6. Shri S. C. Khare, learned counsel for the petitioners, has raised two contentions before us. He urged that the impugned order did not fall within the scope of Section 132(3) inasmuch as the silver was already known to the income-tax department to be in the custody of the customs authorities and no question arose of invoking the jurisdiction under Section 132. The other submission is that the proceedings taken by the income-tax department constitute a colourable exercise of the powers conferred under Sub-sections (1) and (3) of Section 132 with a view to obstruct and defeat the writ petition pending in this court and prevent the return of the silver to the petitioners.

7. During the pendency of the present petition, we considered it appropriate to send for certain documents constituting the original record concerning the 'search and seizure' proceedings initiated under Section 132(1).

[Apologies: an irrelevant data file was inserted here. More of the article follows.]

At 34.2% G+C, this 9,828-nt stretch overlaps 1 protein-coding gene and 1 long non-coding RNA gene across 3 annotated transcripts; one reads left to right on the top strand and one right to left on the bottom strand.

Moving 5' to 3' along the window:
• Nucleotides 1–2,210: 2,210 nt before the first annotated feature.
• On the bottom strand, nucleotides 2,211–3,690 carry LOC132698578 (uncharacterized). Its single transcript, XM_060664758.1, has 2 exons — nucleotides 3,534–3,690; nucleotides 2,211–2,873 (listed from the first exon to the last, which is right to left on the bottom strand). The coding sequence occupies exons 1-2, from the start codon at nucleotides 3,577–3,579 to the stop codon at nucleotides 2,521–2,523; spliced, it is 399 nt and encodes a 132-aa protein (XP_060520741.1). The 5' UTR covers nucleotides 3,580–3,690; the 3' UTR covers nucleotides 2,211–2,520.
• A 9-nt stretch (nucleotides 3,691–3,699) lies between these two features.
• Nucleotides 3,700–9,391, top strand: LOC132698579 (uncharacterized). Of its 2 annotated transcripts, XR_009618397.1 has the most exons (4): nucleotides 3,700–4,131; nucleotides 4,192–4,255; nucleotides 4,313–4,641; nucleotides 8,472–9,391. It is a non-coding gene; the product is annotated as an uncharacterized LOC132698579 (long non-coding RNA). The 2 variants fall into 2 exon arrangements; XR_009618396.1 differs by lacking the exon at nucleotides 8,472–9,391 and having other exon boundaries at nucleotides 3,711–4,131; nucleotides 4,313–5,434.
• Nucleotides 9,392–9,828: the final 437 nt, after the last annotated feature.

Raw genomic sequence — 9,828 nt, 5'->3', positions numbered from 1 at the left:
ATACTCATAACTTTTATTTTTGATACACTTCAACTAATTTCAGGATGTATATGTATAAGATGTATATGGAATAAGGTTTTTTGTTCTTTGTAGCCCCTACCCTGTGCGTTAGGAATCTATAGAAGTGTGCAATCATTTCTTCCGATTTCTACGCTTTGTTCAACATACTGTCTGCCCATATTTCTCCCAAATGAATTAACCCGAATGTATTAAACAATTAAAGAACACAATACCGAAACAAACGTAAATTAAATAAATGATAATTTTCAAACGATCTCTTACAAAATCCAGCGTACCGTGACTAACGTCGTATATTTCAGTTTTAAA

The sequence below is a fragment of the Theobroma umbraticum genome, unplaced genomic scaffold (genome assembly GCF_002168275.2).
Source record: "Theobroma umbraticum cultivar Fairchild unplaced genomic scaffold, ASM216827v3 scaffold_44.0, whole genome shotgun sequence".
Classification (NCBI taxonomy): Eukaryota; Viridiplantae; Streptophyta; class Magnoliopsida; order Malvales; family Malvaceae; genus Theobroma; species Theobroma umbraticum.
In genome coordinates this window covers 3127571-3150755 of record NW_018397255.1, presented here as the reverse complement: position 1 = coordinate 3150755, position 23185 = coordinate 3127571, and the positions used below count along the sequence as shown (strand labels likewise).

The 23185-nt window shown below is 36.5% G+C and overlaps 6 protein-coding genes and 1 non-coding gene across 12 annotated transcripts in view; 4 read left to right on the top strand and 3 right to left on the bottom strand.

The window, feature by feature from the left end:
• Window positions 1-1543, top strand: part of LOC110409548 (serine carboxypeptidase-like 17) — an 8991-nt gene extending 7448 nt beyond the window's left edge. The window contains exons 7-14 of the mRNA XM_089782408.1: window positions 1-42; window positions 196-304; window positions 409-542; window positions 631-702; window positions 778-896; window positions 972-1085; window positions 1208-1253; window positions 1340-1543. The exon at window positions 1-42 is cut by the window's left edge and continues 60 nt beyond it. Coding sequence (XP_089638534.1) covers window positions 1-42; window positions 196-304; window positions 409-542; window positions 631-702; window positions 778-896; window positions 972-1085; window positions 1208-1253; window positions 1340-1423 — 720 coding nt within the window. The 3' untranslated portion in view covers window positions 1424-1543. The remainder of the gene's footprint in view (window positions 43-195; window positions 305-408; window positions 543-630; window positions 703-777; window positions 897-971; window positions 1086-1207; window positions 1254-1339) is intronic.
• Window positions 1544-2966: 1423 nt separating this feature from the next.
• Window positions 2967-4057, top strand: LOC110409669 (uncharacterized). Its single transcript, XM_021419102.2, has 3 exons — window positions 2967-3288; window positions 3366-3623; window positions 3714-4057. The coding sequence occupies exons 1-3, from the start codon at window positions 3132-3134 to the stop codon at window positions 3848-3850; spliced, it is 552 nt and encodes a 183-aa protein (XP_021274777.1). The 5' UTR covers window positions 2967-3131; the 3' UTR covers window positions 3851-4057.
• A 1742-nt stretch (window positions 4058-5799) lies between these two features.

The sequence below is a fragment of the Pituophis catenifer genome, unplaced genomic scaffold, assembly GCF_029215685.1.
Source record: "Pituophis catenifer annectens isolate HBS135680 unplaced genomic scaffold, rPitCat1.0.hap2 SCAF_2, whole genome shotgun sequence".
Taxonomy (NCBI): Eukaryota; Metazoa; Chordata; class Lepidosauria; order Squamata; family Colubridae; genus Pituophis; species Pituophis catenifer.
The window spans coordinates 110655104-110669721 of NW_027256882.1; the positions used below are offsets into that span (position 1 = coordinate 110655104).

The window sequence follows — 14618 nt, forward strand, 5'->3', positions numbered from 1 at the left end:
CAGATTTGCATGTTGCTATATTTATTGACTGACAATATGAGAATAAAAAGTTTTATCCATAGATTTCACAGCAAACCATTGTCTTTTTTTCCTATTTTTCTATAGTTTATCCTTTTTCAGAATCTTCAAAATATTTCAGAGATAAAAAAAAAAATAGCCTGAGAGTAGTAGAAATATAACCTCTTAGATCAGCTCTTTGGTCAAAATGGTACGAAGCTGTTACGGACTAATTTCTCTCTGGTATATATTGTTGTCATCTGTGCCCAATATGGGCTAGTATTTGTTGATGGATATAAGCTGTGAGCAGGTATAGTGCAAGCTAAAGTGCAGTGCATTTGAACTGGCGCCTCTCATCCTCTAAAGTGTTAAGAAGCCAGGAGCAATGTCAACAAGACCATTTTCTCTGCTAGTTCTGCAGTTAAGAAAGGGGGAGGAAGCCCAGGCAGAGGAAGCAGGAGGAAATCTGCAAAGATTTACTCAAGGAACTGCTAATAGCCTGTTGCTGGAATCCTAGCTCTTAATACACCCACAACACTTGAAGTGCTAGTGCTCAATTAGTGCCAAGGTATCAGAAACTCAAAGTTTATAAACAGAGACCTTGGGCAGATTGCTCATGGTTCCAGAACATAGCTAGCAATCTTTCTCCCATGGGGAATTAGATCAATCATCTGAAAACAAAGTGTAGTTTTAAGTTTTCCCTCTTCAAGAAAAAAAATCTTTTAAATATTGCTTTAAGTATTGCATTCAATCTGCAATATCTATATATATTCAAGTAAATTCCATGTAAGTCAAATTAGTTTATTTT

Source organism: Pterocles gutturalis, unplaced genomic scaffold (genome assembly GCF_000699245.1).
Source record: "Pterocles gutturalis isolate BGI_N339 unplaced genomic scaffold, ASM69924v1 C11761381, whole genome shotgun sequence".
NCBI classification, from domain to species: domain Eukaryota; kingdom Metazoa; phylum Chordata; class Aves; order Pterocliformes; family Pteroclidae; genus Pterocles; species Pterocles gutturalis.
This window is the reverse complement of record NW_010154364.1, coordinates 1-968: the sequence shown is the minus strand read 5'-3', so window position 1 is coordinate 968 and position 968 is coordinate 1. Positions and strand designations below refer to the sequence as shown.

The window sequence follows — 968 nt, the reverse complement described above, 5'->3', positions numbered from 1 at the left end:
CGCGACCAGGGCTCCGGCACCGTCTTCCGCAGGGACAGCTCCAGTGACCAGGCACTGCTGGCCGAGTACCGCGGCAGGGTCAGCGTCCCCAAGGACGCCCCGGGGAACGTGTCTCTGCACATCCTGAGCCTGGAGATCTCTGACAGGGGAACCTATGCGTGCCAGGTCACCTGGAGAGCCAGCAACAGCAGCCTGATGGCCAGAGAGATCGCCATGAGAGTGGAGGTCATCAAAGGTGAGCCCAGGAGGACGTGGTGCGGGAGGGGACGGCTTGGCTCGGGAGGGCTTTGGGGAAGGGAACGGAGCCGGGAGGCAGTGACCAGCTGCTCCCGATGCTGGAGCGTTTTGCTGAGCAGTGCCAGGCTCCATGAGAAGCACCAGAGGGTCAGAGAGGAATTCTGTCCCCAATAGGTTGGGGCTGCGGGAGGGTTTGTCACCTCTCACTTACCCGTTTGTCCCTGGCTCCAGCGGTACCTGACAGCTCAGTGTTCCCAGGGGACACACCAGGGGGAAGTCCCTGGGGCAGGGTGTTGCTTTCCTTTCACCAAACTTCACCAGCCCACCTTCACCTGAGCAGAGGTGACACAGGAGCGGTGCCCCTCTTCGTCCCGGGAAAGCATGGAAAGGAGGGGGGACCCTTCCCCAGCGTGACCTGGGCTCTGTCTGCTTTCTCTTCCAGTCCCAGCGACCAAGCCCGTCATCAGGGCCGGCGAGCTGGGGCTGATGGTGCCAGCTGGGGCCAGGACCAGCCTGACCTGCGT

8. We have, accordingly, before us the following document:

(1) The report dated September 27, 1969, of Shri S. S. Hitkari, Inspecting Assistant Commissioner of Income-tax, Agra, submitted to the Commissioner of Income-tax, Kanpur.

(2) The order dated September 28, 1969, of the Commissioner of Income-tax, Kanpur, according authorisation to certain designated Income-tax Officers under Section 132.

(3) Warrants of authorisation issued pursuant to the aforesaid order of the Commissioner of Income-tax, Kanpur.

9. To appreciate the first contention raised on behalf of the petitioners it will be appropriate, I think, to set out the relevant provisions of Section 130 :